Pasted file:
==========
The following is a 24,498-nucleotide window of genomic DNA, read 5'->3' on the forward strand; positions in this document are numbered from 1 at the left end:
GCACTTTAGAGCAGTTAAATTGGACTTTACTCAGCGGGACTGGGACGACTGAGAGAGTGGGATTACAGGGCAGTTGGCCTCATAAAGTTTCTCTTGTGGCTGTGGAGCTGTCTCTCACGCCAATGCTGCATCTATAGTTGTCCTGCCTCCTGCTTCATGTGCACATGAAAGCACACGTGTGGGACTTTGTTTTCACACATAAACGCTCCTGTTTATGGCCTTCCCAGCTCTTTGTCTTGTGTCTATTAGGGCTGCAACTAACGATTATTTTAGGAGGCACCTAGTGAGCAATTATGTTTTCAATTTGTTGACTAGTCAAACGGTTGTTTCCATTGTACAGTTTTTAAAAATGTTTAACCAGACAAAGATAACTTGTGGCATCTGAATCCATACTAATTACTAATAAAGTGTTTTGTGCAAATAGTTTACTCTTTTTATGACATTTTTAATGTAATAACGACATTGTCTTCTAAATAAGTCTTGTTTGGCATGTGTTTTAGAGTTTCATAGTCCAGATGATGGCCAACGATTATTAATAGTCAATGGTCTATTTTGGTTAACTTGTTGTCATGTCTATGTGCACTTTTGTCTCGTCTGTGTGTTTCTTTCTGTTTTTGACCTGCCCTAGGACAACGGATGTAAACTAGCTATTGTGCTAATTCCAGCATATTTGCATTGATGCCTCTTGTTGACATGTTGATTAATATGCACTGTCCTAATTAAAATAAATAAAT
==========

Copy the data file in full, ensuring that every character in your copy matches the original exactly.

The following is a 24,498-nucleotide window of genomic DNA, read 5'->3' on the forward strand; positions in this document are numbered from 1 at the left end:
GCACTTTAGAGCAGTTAAATTGGACTTTACTCAGCGGGACTGGGACGACTGAGAGAGTGGGATTACAGGGCAGTTGGCCTCATAAAGTTTCTCTTGTGGCTGTGGAGCTGTCTCTCACGCCAATGCTGCATCTATAGTTGTCCTGCCTCCTGCTTCATGTGCACATGAAAGCACACGTGTGGGACTTTGTTTTCACACATAAACGCTCCTGTTTATGGCCTTCCCAGCTCTTTGTCTTGTGTCTATTAGGGCTGCAACTAACGATTATTTTAGGAGGCACCTAGTGAGCAATTATGTTTTCAATTTGTTGACTAGTCAAACGGTTGTTTCCATTGTACAGTTTTTAAAAATGTTTAACCAGACAAAGATAACTTGTGGCATCTGAATCCATACTAATTACTAATAAAGTGTTTTGTGCAAATAGTTTACTCTTTTTATGACATTTTTAATGTAATAACGACATTGTCTTCTAAATAAGTCTTGTTTGGCATGTGTTTTAGAGTTTCATAGTCCAGATGATGGCCAACGATTATTAATAGTCAATGGTCTATTTTGGTTAACTTGTTGTCATGTCTATGTGCACTTTTGTCTCGTCTGTGTGTTTCTTTCTGTTTTTGACCTGCCCTAGGACAACGGATGTAAACTAGCTATTGTGCTAATTCCAGCATATTTGCATTGATGCCTCTTGTTGACATGTTGATTAATATGCACTGTCCTAATTAAAATAAATAAAT